The renewal of the summer season on the Idyllwild Arts campus grounds was an especially rewarding event — as noted by the players and the audience alike, on the first of the three-evening concerts on this year’s schedule.
The revamped programs from the previously cancelled season proved a great incentive. The scene was set effectively in contrast to the situation brought about by last year’s Cranston Fire and subsequent events.
The members of the Pacific Trio — pianist Edith Orloff, violinist Roger Wilkie and cellist John Walz — stood ready as ever to bring about a pleasing concert experience, and together, with the accompanying players managed an overall entertaining three nights.
On the first Wednesday night, the first two offerings — Robert Schumann’s “Fantasy Pieces” for cello and piano, and Claude Debussy’s “Sonata for Violin and Piano” — were an appropriate enough push for a start.
Orloff’s execution proved valiant despite the bandaged right wrist. It was the second part of that program that took the crown with Camille Saint-Saens’ “Fantasy for Violin and Harp” earning a special place for this listener. Violinist Stirling Trent and harpist Allison Allport provided the necessary flights of fancy in this composer’s late work (revisiting his previous compositions and invoking the French school all the way).
For a steadying conclusion, the Trio’s execution of Bohuslav Martinu’s set of five “Bergerettes” (from 1939) proved an exercise in elegance and delicacy as well as underlining the grim reality of Central Europe in that particular year.
The following program on Saturday evening was similarly structured with the short introduction provided by Schumann’s “Adagio and Allegro” for cello and piano. That led the way into Anton Arensky’s “Piano Trio in D Minor, Opus 32” from 1894. An elegiac piece, and once again, featured Orloff’s virtuoso piano accompaniment.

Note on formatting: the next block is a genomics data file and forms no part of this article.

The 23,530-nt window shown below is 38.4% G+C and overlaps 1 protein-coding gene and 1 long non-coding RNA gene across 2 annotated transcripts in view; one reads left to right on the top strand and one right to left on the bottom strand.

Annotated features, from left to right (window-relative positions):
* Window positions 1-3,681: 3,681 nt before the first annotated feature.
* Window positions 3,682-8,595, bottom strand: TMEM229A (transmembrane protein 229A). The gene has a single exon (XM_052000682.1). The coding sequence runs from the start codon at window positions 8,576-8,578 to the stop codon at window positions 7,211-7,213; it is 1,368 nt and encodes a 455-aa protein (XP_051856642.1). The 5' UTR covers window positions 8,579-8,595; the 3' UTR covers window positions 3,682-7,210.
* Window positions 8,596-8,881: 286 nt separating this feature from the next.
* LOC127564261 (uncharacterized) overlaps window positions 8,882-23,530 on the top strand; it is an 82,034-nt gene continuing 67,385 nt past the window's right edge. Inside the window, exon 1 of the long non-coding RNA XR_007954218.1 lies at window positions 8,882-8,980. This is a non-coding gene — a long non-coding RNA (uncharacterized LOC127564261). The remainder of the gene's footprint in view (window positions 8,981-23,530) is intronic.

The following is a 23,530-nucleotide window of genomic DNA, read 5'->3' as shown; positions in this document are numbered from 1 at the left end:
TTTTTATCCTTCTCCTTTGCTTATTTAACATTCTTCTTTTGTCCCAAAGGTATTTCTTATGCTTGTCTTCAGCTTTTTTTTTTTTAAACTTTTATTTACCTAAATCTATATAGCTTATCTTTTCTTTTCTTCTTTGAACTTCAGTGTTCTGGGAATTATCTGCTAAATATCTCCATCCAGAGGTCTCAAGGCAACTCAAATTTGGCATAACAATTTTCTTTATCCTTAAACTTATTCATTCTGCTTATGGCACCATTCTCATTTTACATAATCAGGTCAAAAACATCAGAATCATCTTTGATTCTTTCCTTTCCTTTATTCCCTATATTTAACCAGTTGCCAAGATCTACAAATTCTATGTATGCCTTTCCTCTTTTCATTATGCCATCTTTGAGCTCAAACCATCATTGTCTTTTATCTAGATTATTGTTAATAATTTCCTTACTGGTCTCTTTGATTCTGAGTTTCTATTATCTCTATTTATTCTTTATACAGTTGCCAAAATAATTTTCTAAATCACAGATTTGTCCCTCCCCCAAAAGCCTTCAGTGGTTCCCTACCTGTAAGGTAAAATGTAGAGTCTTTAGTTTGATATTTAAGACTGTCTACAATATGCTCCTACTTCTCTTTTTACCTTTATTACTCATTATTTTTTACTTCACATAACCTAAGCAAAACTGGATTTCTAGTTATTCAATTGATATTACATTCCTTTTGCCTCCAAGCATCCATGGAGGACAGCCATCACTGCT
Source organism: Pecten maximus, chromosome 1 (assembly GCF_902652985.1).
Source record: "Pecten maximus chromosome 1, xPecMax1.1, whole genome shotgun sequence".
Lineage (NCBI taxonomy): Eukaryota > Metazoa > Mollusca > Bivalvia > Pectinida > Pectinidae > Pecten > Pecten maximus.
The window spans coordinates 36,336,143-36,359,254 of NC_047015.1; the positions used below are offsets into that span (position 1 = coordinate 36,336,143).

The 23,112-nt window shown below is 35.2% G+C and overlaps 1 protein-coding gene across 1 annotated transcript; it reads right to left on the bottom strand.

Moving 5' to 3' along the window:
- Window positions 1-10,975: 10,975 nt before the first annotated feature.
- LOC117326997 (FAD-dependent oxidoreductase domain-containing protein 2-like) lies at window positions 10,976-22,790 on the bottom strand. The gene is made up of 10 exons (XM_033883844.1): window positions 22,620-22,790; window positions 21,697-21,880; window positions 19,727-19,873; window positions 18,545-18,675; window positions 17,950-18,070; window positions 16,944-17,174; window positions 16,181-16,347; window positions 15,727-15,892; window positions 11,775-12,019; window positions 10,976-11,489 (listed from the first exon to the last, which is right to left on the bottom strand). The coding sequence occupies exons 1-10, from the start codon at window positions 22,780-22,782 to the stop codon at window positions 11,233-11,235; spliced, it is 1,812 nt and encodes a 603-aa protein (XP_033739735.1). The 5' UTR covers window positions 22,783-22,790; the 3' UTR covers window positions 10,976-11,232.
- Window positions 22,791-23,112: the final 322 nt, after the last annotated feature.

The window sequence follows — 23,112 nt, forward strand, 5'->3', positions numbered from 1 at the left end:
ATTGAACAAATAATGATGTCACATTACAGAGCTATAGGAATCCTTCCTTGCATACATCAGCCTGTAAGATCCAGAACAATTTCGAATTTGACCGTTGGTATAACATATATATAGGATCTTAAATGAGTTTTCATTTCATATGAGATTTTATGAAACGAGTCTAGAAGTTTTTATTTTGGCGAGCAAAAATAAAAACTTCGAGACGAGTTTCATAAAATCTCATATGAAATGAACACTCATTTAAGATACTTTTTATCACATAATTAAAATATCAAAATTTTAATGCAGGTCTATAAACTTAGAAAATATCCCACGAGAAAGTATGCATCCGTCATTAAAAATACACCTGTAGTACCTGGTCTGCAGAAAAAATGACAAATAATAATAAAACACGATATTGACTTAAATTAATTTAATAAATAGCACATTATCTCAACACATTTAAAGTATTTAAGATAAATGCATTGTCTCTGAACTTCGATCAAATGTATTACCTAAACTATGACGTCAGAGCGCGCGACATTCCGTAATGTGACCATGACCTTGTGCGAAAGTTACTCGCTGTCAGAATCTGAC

Following a short intermission, the concert finished off with Felix Mendelssohn’s “String Quartet in D Major, Opus 44#1,” which featured not only overwhelming string cohesion and balance (particularly in the “Presto con brio” finale) but also a redeeming effect with Trent making his presence felt as both leader and model of exemplary teaching ability.
The final program in the series began perfunctorily with three-movement “Duet, Opus 22#2” by the early 19th century cello prodigy and pedagogue Friedrich August Kummer. It proved to be an exercise in overall sonority for two cellos in tandem resulting in the finest resonance that Stephens Hall can provide.
The following selection, the 1925 “Duo for Violin and Cello” of the tragically fated Erwin Schulhoff, featured once more the soaring technical abilities of Trent, eventually giving evidence of a moderate expressionism as well as a studied pseudo-Stravinskian mannerism. To round off the series in the best way, Schumann’s ever-popular “Piano Quintet, Opus 44” was chosen. The outer movements provided the strength of conviction and slow movement and scherzo following the mid-19th century conceptual convention. After the final round of applause, one wishes for next season’s offerings — hopefully uninterrupted by climatic events or other disasters — should be well anticipated.